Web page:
Spare Me All the Dirty Details

Moonrise, La Giudecca, Venice by JMW Turner, 1829, watercolor painting, 8 7/8 x 11 1/4.
Moonrise, La Giudecca, Venice by JMW Turner, 1829,
watercolor painting, 8 7/8 x 11 1/4.

Delicacy, luminousness, light, and color–these are what you can expect when you look at a watercolor painting. But details? Heck no–or at least, not much. With watercolor art, you just aren't going to see a lot of minutiae in a painting because of the medium's fluid, unpredictable nature.

But watercolor artists who have faced this challenge and still want to incorporate some of the particulars of a scene they are painting are not without recourse. First, power lies within the tools you use. A round brush can make broad strokes as well as fine ones, and spotter brushes have a fine point that can be used for precision detailing.

One of the watercolor lessons I will never forget has to do with going in after a painting is done to create detail or textural effects. You can use a razor, toothpick, even a fingernail, to scratch away the paint. Or blot away color with a cotton swab or blotting paper while it is still wet. You can also work wet on dry, because the dry surface of your paper won't allow newly applied wet paint to spill around as easily as when the paper is wet.

Mostly though, I say play to the medium's strengths. When you are looking at a scene, rework it in your head to reduce detail to a handful of dots or dashes, and don't be timid about allowing your natural brushstrokes lend themselves to the "detail" you may want to capture. Work with what you have, and you might just find that the detail you want can be had other ways!

Watercolor painting is all about experimentation, allowing the painting to be a visual adventure, and letting go. In Best of Watercolor digital download, you'll find the artist instruction and techniques that can get you there, and the inspiration that will allow you to enjoy every step of the process along the way. Enjoy!

P.S. When you are working in watercolor, how do you incorporate detail? Leave a comment and let me know.

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Courtney Jordan

About Courtney Jordan

  Courtney is the editor of Artist Daily. For her, art is one of life’s essentials and a career mainstay. She’s pursued academic studies of the Old Masters of Spain and Italy as well as museum curatorial experience, writing and reporting on arts and culture as a magazine staffer, and acquiring and editing architecture and cultural history books. She hopes to recommit herself to more studio time, too, working in mixed media.   

9 thoughts on “Spare Me All the Dirty Details

  1. Courtney

    When looking back over contemporary American watercolors, one will find that they are generally more detail oriented than European watercolors. This may be partially influenced by the dry brush techniques so skillfully handled by Andrew Wyeth. I personally enjoy working in a dry brush technique over a more fluid lay-in. The dry brush approach gives me the capability of working in details and textures that might be possible only with watercolor.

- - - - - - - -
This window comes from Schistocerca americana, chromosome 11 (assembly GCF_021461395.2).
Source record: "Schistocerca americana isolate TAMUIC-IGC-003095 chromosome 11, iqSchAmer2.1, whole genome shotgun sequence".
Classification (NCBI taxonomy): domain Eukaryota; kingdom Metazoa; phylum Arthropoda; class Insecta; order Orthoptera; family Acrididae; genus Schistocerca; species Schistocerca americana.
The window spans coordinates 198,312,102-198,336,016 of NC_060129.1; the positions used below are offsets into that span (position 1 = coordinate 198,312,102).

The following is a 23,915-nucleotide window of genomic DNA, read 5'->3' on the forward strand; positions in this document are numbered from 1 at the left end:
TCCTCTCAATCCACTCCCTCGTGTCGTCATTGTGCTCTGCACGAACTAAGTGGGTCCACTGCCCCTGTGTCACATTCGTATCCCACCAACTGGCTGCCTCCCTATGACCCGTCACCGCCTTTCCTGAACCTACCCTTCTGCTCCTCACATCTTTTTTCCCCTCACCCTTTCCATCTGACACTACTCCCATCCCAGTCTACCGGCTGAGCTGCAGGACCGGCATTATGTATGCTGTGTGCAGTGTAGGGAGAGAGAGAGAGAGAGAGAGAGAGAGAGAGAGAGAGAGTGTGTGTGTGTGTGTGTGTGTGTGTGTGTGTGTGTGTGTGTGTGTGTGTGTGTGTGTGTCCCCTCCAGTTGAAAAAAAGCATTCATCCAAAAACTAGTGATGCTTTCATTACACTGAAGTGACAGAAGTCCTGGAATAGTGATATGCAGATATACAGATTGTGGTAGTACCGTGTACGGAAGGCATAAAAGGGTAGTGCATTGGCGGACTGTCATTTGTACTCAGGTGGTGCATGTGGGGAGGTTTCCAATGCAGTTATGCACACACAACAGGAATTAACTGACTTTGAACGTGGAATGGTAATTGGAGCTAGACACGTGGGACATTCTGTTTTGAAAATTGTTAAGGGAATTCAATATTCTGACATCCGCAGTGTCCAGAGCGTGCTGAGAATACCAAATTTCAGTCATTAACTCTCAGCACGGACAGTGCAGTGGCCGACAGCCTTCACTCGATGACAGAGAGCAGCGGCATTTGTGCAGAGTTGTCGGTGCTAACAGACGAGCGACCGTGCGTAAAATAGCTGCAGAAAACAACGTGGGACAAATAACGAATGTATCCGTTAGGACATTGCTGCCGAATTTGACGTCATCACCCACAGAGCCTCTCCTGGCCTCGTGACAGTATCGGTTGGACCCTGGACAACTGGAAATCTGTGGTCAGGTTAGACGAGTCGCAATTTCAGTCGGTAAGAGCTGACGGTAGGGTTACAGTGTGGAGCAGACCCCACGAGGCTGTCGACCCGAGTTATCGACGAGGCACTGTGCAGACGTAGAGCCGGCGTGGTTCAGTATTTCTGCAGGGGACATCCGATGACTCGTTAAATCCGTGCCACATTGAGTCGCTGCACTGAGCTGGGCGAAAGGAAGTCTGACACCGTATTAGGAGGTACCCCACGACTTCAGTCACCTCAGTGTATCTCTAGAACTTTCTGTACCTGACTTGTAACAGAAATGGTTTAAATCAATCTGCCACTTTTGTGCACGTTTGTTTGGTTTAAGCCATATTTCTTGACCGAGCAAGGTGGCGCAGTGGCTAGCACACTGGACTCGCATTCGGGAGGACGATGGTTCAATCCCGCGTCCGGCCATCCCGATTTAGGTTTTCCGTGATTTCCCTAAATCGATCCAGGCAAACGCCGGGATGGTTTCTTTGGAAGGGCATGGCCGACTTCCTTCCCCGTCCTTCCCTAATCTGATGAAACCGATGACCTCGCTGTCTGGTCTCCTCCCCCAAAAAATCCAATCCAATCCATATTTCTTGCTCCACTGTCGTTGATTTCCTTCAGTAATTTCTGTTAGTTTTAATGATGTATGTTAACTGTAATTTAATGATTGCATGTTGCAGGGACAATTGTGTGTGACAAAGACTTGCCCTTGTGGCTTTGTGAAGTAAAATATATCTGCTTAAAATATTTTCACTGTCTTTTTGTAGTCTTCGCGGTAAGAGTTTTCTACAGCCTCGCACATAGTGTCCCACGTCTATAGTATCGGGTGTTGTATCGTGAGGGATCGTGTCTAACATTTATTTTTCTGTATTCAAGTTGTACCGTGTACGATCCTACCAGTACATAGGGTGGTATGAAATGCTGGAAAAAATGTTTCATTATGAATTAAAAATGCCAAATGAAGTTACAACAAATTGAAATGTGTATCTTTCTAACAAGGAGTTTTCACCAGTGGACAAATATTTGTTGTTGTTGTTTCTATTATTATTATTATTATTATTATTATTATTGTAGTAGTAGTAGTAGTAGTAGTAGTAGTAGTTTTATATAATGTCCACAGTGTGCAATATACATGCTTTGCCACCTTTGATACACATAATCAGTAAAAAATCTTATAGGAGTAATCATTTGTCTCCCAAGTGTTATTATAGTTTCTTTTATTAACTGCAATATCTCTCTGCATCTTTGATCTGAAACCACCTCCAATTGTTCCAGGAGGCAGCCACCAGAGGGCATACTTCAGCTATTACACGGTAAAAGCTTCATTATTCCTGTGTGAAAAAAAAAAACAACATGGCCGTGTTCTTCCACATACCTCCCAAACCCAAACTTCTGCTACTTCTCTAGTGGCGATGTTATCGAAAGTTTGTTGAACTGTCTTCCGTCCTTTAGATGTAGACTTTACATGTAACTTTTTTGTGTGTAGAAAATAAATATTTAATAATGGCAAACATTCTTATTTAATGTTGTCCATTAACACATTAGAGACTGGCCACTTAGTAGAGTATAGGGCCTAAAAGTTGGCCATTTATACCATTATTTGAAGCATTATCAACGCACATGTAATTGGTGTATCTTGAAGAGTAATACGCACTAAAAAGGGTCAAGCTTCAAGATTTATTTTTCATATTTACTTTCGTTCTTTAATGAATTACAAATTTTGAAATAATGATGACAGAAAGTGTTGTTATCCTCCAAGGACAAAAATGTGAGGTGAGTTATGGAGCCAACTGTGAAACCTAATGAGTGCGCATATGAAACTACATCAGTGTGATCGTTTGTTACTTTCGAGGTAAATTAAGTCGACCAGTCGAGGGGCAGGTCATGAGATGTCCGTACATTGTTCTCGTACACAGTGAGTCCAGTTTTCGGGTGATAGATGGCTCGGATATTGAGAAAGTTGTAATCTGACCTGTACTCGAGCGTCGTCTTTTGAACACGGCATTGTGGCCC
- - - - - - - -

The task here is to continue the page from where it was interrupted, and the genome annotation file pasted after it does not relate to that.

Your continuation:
Gary C. Eckhart

  2. Watercolor is so easy to change; lifting wet paint with a tissue or damp brush. Lifting dry areas by wetting and using a “scrubber” or soft brush or using white Gouache. Also negative painting to bring out interesting spaces. These are my favorite ways to alter a painting, particularly for details.

    Nina Allen Freeman

  3. I incorporated two forms of detail in this watercolor painting of rainbow vases with incised into the paper lines making cartoushes on the vases themselves and also with pen and ink in the vignetted scene below of the ancient Egyptian potters making clay pots. Nancy Pink

  4. Contrary to what you have said, doing detail in watercolor is easy. You have to stop thinking of it as a wash. Try painting with watercolor pigment straight from the tube. Or if you prefer wet on wet painting, you can create fine, multiple edges by layering wet washes over dry ones. And don’t forget watercolor pencils and other water coluble pencils that leave lovely tracks in water.

  5. Courtney,
    Your take on watercolor is severely limited and ignores those of us who believe that watercolor is so much more than just a soft blur of images. Your commentary made me not want to even consider the magazine.

  6. Thank you all for your feedback. There is still so much I’m trying to figure out about the medium myself, so it was great to hear about your own methods and recommendations. Keep them coming!

    EVC, I’m actually glad to hear that I don’t have the full picture of watercolor yet. That means there’s a lot more to see and take in. Definitely please send any images of artwork or resources you think would be great for me to utilize. And definitely give Best of Watercolor a chance if you are so inclined. I just flipped through it again and I think you’ll find that it is on the same page as you–watercolor is not just a blur of images. Very insightful. Thanks for pointing this out to me. All best!

  7. I’ve actually seen some extremely detailed watercolor paintings and illustrations. some artists choose to use pens or fine brushes to create a linear look.

  8. Thanks for all the feedback on this! I think there’s definitely room to explore more of what watercolor has to offer–and I know I’m really open to that so thank you for all the info.

    EVC, I totally agree that watercolor is not just for creating soft, blurry images and Best of Watercolor is certainly going to reinforce your take on that too. If you decide to order the magazine after all, I don’t think you’ll be disappointed.